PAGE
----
High photoluminescence (PL) quantum yields reported from amorphous (a-Si) and crystalline (c-Si) nanoparticles have opened up lots of possibilities for use of silicon in optical applications such as light emitting diodes (LEDs), photonics and solar cells with added processing and cost benefits. However, the PL response and the mechanisms behind it are highly dependent on the matrix in which the nanoparticles are grown and on the growth method. While, the bottom-up approach for deposition of free standing nanoparticles seem to be perfectly suited for large area deposition for LED and solar cell applications, the dominant growth techniques (laser ablation and pyrolysis) have been shown to suffer from limitations in control over size distribution of nanoparticles and the requirement of equipment capable of withstanding high temperature. This led to the exploration of plasma based synthesis methods in this work.
Towards this effort, the development and automation of a novel tool “Anny” for synthesis of silicon nanoparticles using non-thermal plasma chamber is reported. These nanoparticles are then accelerated due to choked flow through a nozzle leading to substrate independent deposition. The nanoparticle properties are characterized against precursor gas flow rates and RF power to identify the optimum growth conditions for a stable, continuous deposition. It is found that amorphous nanoparticles offer a wide variety of chamber conditions for growth with a high throughput, stable plasma for continuous, long term operations.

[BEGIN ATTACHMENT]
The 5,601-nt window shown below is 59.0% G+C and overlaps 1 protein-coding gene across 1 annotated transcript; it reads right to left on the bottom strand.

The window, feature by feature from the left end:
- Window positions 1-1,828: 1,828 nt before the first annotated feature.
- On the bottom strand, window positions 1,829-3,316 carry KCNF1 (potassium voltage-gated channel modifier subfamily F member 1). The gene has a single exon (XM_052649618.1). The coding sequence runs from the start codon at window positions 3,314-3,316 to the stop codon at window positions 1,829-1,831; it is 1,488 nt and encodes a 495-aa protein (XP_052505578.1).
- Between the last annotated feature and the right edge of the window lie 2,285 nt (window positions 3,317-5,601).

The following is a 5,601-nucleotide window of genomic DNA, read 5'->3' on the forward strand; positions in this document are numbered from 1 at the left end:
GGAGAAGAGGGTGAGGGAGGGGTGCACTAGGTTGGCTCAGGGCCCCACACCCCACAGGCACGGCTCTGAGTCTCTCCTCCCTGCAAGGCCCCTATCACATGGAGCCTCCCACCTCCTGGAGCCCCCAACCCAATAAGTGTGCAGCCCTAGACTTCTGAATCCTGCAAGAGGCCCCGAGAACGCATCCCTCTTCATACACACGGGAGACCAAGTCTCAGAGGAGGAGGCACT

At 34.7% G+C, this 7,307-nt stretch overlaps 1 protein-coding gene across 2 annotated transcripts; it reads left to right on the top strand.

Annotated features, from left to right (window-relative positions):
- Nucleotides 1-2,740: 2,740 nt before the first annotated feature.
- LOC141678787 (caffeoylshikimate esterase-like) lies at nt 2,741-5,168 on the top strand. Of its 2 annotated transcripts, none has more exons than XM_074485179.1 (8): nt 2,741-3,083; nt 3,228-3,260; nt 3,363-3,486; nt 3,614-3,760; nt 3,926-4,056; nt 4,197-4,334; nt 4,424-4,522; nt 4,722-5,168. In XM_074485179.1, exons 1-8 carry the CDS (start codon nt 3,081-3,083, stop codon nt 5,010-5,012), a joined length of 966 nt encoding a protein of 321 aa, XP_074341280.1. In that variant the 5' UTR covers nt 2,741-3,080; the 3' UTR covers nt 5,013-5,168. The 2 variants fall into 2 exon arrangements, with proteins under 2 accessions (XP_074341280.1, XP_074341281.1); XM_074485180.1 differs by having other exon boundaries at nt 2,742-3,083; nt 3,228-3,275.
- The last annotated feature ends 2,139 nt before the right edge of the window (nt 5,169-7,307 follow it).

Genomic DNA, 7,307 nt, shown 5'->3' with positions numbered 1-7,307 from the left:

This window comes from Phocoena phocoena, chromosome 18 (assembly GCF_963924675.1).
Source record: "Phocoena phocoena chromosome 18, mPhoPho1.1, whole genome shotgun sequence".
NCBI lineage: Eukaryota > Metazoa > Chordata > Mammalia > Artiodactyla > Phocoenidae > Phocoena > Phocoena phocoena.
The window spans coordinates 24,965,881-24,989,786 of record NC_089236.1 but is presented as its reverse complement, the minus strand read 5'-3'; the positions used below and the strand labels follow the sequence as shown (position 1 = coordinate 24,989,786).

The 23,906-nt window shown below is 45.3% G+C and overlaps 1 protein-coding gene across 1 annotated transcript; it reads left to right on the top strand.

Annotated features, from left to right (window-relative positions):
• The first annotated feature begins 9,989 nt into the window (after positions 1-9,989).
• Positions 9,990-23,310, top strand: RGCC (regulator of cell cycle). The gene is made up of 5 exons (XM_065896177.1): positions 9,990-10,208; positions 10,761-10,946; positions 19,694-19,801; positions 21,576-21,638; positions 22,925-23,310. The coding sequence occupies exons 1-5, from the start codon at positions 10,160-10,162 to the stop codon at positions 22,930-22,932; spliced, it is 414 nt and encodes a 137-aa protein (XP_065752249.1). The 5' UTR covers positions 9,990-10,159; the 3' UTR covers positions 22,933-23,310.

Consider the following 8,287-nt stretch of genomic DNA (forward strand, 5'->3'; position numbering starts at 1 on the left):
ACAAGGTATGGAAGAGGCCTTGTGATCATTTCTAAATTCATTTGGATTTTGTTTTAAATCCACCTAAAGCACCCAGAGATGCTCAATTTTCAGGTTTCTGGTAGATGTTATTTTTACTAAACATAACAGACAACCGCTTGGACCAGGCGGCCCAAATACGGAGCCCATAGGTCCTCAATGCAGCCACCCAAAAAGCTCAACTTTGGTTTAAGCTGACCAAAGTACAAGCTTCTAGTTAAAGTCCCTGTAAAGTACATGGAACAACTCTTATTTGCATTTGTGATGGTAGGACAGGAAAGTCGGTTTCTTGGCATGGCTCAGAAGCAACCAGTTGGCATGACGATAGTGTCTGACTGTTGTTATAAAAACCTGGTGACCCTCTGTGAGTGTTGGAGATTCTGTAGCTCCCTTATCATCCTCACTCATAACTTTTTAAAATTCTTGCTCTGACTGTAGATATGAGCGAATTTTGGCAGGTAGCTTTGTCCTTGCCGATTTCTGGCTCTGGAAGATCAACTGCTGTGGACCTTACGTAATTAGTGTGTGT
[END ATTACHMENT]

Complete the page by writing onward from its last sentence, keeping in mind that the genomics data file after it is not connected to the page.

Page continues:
The quantum confinement model for crystalline and spatial confinement models for amorphous nanoparticles in our size regime (6-8nm) are suggested for free standing nanoparticles and we report a high PL output from well passivated amorphous nanoparticles.
The PL output and its dependence on stability of surface hydrogen passivation is explored using Fourier Transform Infrared spectroscopy (FTIR). It is shown that the amorphous nanoparticles have a better and more stable passivation compared to crystalline nanoparticles grown under similar conditions. Hence, we show a-Si nanoparticles as exciting alternatives for optical applications to c-Si nanoparticles.